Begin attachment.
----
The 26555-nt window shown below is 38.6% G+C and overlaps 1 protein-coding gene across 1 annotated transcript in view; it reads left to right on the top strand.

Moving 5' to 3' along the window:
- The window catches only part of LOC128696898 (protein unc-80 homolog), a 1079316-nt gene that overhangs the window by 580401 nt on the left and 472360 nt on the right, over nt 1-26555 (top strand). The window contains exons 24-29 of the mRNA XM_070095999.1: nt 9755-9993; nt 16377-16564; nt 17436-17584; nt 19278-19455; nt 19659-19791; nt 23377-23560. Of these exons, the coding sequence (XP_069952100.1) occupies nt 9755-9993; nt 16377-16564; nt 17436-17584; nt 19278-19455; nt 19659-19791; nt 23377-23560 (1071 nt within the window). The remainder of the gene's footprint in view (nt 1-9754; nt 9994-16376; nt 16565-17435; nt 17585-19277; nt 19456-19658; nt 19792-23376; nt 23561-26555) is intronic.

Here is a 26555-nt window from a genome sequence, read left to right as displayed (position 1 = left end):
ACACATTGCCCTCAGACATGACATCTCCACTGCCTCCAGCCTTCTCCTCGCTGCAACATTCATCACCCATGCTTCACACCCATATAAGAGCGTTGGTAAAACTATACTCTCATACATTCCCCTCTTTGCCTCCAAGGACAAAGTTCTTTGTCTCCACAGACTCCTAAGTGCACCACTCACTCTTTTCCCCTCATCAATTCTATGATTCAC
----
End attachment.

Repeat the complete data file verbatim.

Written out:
The 26555-nt window shown below is 38.6% G+C and overlaps 1 protein-coding gene across 1 annotated transcript in view; it reads left to right on the top strand.

Moving 5' to 3' along the window:
- The window catches only part of LOC128696898 (protein unc-80 homolog), a 1079316-nt gene that overhangs the window by 580401 nt on the left and 472360 nt on the right, over nt 1-26555 (top strand). The window contains exons 24-29 of the mRNA XM_070095999.1: nt 9755-9993; nt 16377-16564; nt 17436-17584; nt 19278-19455; nt 19659-19791; nt 23377-23560. Of these exons, the coding sequence (XP_069952100.1) occupies nt 9755-9993; nt 16377-16564; nt 17436-17584; nt 19278-19455; nt 19659-19791; nt 23377-23560 (1071 nt within the window). The remainder of the gene's footprint in view (nt 1-9754; nt 9994-16376; nt 16565-17435; nt 17585-19277; nt 19456-19658; nt 19792-23376; nt 23561-26555) is intronic.

Here is a 26555-nt window from a genome sequence, read left to right as displayed (position 1 = left end):
ACACATTGCCCTCAGACATGACATCTCCACTGCCTCCAGCCTTCTCCTCGCTGCAACATTCATCACCCATGCTTCACACCCATATAAGAGCGTTGGTAAAACTATACTCTCATACATTCCCCTCTTTGCCTCCAAGGACAAAGTTCTTTGTCTCCACAGACTCCTAAGTGCACCACTCACTCTTTTCCCCTCATCAATTCTATGATTCAC